This poster was produced by German artist Martin Kippenberger to promote a group show – incorporating both art and music – that was staged at Büro in West Berlin in the winter of 1979. Büro was a collaborative space founded by Kippenberger that was similar in spirit to Andy Warhol’s ‘Factory’ in New York.
Though prolific as a painter, sculptor, musician and writer, the 178 posters created by Kippenberger throughout his career form a significant body of work. Normally created as screen prints or lithographs in standard advertisement sizes, they were used to promote a wide variety of events from art exhibitions to upcoming parties. From 1986 Kippenberger began to group his posters into folios, though these were united more by date than by similarity of style or function. This work stems from early in Kippenberger’s career, predating the first folio.
Kippenberger’s posters belong to the mass of apparently supplementary material produced by the artist throughout his career that parallels his work in painting, sculpture, installation and performance. However, like his books, pamphlets and literary and musical projects, the posters share with his more conventional artworks the desire to undermine the accepted structures of the art world by defying attempts to understand his artistic output as a whole, by blatantly embracing collaboration, and by actively involving himself in the promotion and reception of his work. As the artist Jutta Koether wrote on the occasion of the 2006 Kippenberger exhibition at Tate Modern:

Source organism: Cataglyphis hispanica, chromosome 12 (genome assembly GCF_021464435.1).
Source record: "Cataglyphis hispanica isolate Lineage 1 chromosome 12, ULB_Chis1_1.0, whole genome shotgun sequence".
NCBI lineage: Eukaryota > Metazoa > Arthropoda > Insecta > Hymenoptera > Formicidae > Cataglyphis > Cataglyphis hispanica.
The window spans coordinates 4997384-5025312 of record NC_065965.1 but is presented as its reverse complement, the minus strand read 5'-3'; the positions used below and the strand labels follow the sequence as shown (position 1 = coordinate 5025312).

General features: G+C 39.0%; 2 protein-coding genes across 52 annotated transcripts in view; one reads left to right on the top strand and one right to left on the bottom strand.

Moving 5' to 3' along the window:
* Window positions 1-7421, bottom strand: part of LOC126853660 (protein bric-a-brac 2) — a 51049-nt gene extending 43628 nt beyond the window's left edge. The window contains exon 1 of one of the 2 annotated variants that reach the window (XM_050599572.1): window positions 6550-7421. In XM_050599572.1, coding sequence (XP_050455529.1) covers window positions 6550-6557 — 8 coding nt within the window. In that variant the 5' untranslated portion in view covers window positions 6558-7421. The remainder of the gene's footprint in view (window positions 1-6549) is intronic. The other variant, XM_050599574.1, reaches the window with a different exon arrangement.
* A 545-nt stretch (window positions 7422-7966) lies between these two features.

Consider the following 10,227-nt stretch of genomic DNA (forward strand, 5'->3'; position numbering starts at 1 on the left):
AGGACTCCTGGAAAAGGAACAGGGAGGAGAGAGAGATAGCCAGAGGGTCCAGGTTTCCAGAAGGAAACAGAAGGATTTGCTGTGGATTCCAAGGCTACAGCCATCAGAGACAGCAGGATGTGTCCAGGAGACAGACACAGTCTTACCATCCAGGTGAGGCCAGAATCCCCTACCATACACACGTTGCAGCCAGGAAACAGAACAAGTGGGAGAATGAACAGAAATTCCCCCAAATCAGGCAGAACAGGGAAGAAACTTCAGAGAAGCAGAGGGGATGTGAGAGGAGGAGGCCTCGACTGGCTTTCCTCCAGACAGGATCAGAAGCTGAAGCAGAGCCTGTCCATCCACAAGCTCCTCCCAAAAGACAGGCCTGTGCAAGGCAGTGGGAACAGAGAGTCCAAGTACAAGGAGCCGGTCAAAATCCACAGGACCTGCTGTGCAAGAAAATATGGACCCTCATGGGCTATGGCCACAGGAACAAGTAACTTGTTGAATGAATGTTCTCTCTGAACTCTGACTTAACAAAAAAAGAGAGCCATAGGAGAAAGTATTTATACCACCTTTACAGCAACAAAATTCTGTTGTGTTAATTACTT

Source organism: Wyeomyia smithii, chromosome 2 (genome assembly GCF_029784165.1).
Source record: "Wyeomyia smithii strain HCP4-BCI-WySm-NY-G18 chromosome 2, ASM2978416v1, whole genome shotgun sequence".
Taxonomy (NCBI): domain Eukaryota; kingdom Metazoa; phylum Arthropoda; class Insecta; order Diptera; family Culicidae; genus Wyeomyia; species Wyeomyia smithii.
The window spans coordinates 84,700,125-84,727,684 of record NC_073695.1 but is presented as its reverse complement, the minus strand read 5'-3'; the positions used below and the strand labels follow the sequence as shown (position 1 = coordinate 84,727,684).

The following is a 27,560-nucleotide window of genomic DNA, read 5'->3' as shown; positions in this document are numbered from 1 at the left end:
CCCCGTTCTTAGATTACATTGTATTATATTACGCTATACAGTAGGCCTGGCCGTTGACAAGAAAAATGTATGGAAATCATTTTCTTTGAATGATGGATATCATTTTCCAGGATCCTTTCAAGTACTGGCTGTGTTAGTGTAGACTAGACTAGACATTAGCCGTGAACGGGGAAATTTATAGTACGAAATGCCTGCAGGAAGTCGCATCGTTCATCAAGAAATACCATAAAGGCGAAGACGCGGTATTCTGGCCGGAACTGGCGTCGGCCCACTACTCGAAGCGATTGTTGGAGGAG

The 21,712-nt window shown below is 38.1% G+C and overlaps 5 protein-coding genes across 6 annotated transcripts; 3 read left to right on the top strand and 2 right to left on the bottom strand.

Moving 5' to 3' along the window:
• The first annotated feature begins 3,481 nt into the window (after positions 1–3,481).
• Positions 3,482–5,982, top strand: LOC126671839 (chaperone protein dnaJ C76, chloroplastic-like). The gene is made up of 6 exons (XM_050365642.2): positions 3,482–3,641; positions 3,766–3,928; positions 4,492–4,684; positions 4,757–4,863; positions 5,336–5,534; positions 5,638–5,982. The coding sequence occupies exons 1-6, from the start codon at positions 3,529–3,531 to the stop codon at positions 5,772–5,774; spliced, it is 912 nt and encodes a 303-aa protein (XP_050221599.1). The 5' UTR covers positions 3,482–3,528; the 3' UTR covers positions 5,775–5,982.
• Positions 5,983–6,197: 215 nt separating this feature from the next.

Martin’s posters best represent him and sum up the range of his ability: the humour, the social critique, the clever combination of provocative images and allusions. They were critical and politicised, perfectly expressing his ideas and his personality.
(Jutta Koether in Tate Etc., no.6, Spring 2006, p.36.)
Abandoning his studies in Hamburg, Kippenberger arrived in West Berlin in 1978 where together with the gallerist Gisela Capitain he founded Büro. During this period Kippenberger also became manager of S.O.36, a film and performance venue in West Berlin’s Kreuzberg district. There Kippenberger took on various roles – artist, performer, writer, compare – while regularly performing with the punk band Grugas. Though Kippenberger’s activities at this time were many and varied, they were already characterised by a sense of experimentation and provocation, qualities that would come to be emblematic of his entire artistic career.
Writing in the magazine Artscribe in 1989, Jutta Koethe described the exhibition that this poster promoted as ‘the Armory Show for the new German artists’, drawing a direct comparison with the legendary exhibition at the US National Guard Armories in 1913 that introduced European modernism to the United States (see Goldstein 2008, p. 59).
Bice Curiger and Guido Magnaguagno, Martin Kippenberger: Die Gesamten Plakate 1977–1997, Cologne 1998, p.33.
Doris Krystof and Jessica Morgan (eds.), Martin Kippenberger, exhibition catalogue, Tate Modern, London 2006.
Ann Goldstein (ed.), Martin Kippenberger: The Problem Perspective, exhibition catalogue, Museum of Contemporary Art, Los Angeles 2008, p.59.